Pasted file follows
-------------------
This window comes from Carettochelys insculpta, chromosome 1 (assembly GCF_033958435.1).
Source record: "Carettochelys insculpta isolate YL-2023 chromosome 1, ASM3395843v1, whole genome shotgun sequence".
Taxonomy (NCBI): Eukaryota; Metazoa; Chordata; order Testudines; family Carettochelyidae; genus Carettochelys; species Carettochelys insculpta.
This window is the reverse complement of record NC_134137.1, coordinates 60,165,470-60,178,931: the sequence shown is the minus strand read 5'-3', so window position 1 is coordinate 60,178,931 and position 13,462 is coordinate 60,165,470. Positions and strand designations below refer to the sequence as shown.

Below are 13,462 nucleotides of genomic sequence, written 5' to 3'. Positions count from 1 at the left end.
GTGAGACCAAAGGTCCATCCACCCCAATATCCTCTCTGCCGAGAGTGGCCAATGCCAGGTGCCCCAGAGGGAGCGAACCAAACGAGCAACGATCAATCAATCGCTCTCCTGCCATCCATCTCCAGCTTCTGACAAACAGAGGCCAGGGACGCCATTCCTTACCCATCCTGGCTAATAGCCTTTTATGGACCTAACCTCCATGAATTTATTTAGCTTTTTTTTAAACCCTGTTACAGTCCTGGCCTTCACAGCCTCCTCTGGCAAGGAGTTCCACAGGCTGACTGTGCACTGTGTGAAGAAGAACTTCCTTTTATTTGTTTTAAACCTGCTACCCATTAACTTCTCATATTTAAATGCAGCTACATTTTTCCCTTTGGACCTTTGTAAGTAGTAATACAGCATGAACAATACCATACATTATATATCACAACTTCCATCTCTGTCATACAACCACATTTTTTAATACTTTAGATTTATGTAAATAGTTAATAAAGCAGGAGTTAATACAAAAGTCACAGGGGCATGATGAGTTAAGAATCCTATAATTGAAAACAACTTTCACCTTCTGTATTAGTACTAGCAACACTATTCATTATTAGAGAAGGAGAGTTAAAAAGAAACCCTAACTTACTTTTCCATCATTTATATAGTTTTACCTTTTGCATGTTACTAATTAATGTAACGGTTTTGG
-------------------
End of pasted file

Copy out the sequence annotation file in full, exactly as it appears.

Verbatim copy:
This window comes from Carettochelys insculpta, chromosome 1 (assembly GCF_033958435.1).
Source record: "Carettochelys insculpta isolate YL-2023 chromosome 1, ASM3395843v1, whole genome shotgun sequence".
Taxonomy (NCBI): Eukaryota; Metazoa; Chordata; order Testudines; family Carettochelyidae; genus Carettochelys; species Carettochelys insculpta.
This window is the reverse complement of record NC_134137.1, coordinates 60,165,470-60,178,931: the sequence shown is the minus strand read 5'-3', so window position 1 is coordinate 60,178,931 and position 13,462 is coordinate 60,165,470. Positions and strand designations below refer to the sequence as shown.

Below are 13,462 nucleotides of genomic sequence, written 5' to 3'. Positions count from 1 at the left end.
GTGAGACCAAAGGTCCATCCACCCCAATATCCTCTCTGCCGAGAGTGGCCAATGCCAGGTGCCCCAGAGGGAGCGAACCAAACGAGCAACGATCAATCAATCGCTCTCCTGCCATCCATCTCCAGCTTCTGACAAACAGAGGCCAGGGACGCCATTCCTTACCCATCCTGGCTAATAGCCTTTTATGGACCTAACCTCCATGAATTTATTTAGCTTTTTTTTAAACCCTGTTACAGTCCTGGCCTTCACAGCCTCCTCTGGCAAGGAGTTCCACAGGCTGACTGTGCACTGTGTGAAGAAGAACTTCCTTTTATTTGTTTTAAACCTGCTACCCATTAACTTCTCATATTTAAATGCAGCTACATTTTTCCCTTTGGACCTTTGTAAGTAGTAATACAGCATGAACAATACCATACATTATATATCACAACTTCCATCTCTGTCATACAACCACATTTTTTAATACTTTAGATTTATGTAAATAGTTAATAAAGCAGGAGTTAATACAAAAGTCACAGGGGCATGATGAGTTAAGAATCCTATAATTGAAAACAACTTTCACCTTCTGTATTAGTACTAGCAACACTATTCATTATTAGAGAAGGAGAGTTAAAAAGAAACCCTAACTTACTTTTCCATCATTTATATAGTTTTACCTTTTGCATGTTACTAATTAATGTAACGGTTTTGG